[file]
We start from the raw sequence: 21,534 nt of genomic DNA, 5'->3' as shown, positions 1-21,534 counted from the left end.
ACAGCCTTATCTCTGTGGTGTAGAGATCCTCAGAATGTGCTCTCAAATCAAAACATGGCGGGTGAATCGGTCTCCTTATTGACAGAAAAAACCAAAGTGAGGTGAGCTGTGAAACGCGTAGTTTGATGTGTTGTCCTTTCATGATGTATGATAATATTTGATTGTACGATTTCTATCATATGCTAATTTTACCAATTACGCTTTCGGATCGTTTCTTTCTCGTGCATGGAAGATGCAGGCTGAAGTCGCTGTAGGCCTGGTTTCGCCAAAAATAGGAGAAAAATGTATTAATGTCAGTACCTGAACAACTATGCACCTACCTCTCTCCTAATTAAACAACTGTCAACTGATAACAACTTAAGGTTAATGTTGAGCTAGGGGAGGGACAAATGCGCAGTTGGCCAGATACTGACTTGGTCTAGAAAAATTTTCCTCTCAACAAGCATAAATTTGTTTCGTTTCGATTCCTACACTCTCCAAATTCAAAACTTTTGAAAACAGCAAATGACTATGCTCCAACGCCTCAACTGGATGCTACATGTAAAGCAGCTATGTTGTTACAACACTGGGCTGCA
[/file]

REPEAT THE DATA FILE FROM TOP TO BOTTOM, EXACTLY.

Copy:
We start from the raw sequence: 21,534 nt of genomic DNA, 5'->3' as shown, positions 1-21,534 counted from the left end.
ACAGCCTTATCTCTGTGGTGTAGAGATCCTCAGAATGTGCTCTCAAATCAAAACATGGCGGGTGAATCGGTCTCCTTATTGACAGAAAAAACCAAAGTGAGGTGAGCTGTGAAACGCGTAGTTTGATGTGTTGTCCTTTCATGATGTATGATAATATTTGATTGTACGATTTCTATCATATGCTAATTTTACCAATTACGCTTTCGGATCGTTTCTTTCTCGTGCATGGAAGATGCAGGCTGAAGTCGCTGTAGGCCTGGTTTCGCCAAAAATAGGAGAAAAATGTATTAATGTCAGTACCTGAACAACTATGCACCTACCTCTCTCCTAATTAAACAACTGTCAACTGATAACAACTTAAGGTTAATGTTGAGCTAGGGGAGGGACAAATGCGCAGTTGGCCAGATACTGACTTGGTCTAGAAAAATTTTCCTCTCAACAAGCATAAATTTGTTTCGTTTCGATTCCTACACTCTCCAAATTCAAAACTTTTGAAAACAGCAAATGACTATGCTCCAACGCCTCAACTGGATGCTACATGTAAAGCAGCTATGTTGTTACAACACTGGGCTGCA